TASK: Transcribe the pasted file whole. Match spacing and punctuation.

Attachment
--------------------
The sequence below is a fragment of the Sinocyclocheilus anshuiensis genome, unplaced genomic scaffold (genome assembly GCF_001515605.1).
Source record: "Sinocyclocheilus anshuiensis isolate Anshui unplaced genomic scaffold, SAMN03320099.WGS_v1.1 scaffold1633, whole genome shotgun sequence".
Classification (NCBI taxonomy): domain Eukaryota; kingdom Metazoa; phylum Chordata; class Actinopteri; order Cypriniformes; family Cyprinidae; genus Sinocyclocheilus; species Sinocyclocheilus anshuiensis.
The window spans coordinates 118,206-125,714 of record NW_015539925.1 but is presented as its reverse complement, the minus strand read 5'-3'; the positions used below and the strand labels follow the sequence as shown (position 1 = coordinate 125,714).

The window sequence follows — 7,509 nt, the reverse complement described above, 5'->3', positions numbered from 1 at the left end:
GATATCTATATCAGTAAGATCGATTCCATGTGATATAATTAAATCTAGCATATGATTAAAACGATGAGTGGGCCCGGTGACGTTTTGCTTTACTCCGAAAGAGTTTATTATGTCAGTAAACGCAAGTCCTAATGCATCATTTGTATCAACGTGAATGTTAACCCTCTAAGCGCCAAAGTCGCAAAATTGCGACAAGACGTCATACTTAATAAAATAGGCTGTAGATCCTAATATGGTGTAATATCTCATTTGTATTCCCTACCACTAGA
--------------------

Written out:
The sequence below is a fragment of the Sinocyclocheilus anshuiensis genome, unplaced genomic scaffold (genome assembly GCF_001515605.1).
Source record: "Sinocyclocheilus anshuiensis isolate Anshui unplaced genomic scaffold, SAMN03320099.WGS_v1.1 scaffold1633, whole genome shotgun sequence".
Classification (NCBI taxonomy): domain Eukaryota; kingdom Metazoa; phylum Chordata; class Actinopteri; order Cypriniformes; family Cyprinidae; genus Sinocyclocheilus; species Sinocyclocheilus anshuiensis.
The window spans coordinates 118,206-125,714 of record NW_015539925.1 but is presented as its reverse complement, the minus strand read 5'-3'; the positions used below and the strand labels follow the sequence as shown (position 1 = coordinate 125,714).

The window sequence follows — 7,509 nt, the reverse complement described above, 5'->3', positions numbered from 1 at the left end:
GATATCTATATCAGTAAGATCGATTCCATGTGATATAATTAAATCTAGCATATGATTAAAACGATGAGTGGGCCCGGTGACGTTTTGCTTTACTCCGAAAGAGTTTATTATGTCAGTAAACGCAAGTCCTAATGCATCATTTGTATCAACGTGAATGTTAACCCTCTAAGCGCCAAAGTCGCAAAATTGCGACAAGACGTCATACTTAATAAAATAGGCTGTAGATCCTAATATGGTGTAATATCTCATTTGTATTCCCTACCACTAGA